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On March 26, 1986, sixth-grader Michella Welch disappeared while at a Washington state park with her two young sisters, never to be seen alive again. The 12-year-old's body was found that night; she h...

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'This is just the beginning': Using DNA and genealogy to crack years-old cold cases

For three decades, authorities in Fort Wayne, Indiana, had the DNA of the man who murdered 8-year-old April Tinsley in April 1988, but could not find him. Police pleaded for leads, and chased them. Th...

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Cold-case murder of 8-year-old Indiana girl in 1988 cracked using genealogy sites

FORT WAYNE, Ind.--April Tinsley disappeared on a spring day in 1988 while walking to a neighbor's house. The 8-year-old's body was discovered in a ditch three days later. She had been raped and strang...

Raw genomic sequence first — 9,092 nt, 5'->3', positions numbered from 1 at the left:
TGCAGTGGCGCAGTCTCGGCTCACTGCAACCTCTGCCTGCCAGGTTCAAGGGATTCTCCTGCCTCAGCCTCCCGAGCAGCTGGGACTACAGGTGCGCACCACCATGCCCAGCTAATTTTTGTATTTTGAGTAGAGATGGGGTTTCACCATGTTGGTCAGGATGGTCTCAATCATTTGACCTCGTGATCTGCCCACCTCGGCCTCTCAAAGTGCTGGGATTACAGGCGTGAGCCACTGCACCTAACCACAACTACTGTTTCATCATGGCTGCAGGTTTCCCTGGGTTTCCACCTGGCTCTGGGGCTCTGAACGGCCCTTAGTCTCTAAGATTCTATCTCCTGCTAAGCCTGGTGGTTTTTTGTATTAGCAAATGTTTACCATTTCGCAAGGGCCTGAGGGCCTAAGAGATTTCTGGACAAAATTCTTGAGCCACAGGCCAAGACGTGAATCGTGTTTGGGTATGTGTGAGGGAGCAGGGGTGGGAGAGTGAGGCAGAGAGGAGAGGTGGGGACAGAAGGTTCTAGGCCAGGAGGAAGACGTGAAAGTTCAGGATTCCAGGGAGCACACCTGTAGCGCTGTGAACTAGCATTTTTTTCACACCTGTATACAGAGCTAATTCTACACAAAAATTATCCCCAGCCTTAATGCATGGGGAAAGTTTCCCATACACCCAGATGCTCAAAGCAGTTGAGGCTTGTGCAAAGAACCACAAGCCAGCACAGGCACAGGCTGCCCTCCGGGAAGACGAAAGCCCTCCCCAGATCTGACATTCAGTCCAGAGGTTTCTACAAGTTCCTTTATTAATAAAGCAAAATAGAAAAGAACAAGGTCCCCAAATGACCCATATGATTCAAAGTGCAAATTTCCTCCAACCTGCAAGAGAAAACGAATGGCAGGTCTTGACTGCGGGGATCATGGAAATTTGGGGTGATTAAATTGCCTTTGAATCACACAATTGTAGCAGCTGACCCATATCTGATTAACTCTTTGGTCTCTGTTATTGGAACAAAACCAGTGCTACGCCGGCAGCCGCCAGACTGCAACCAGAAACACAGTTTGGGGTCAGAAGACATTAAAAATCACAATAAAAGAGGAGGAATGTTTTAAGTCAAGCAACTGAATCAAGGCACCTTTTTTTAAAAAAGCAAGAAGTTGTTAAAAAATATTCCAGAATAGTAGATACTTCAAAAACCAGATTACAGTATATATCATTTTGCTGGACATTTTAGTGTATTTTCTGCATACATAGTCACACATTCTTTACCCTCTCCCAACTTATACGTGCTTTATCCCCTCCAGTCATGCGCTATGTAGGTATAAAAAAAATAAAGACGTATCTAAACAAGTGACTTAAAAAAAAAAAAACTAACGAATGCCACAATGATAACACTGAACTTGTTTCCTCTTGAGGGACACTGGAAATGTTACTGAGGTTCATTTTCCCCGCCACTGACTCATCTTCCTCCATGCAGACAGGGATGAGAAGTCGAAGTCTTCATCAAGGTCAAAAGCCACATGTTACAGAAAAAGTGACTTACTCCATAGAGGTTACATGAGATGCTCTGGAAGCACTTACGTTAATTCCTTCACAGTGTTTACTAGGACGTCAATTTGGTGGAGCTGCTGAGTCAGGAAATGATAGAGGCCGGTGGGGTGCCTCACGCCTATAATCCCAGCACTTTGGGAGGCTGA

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Prosecutor in girl's 1988 killing hails genealogy databases

FORT WAYNE, Ind. (AP) - An Indiana prosecutor is crediting genealogy databases with helping identify a suspect in the 1988 abduction, rape and killing of an 8-year-old girl, saying criminals should be ...

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Eureka Library expands genealogy, history resources

EUREKA - The Eureka Public Library has expanded its genealogy and local history resources. The library now has online access to past issues of the Woodford County Journal and has become a FamilySearch ...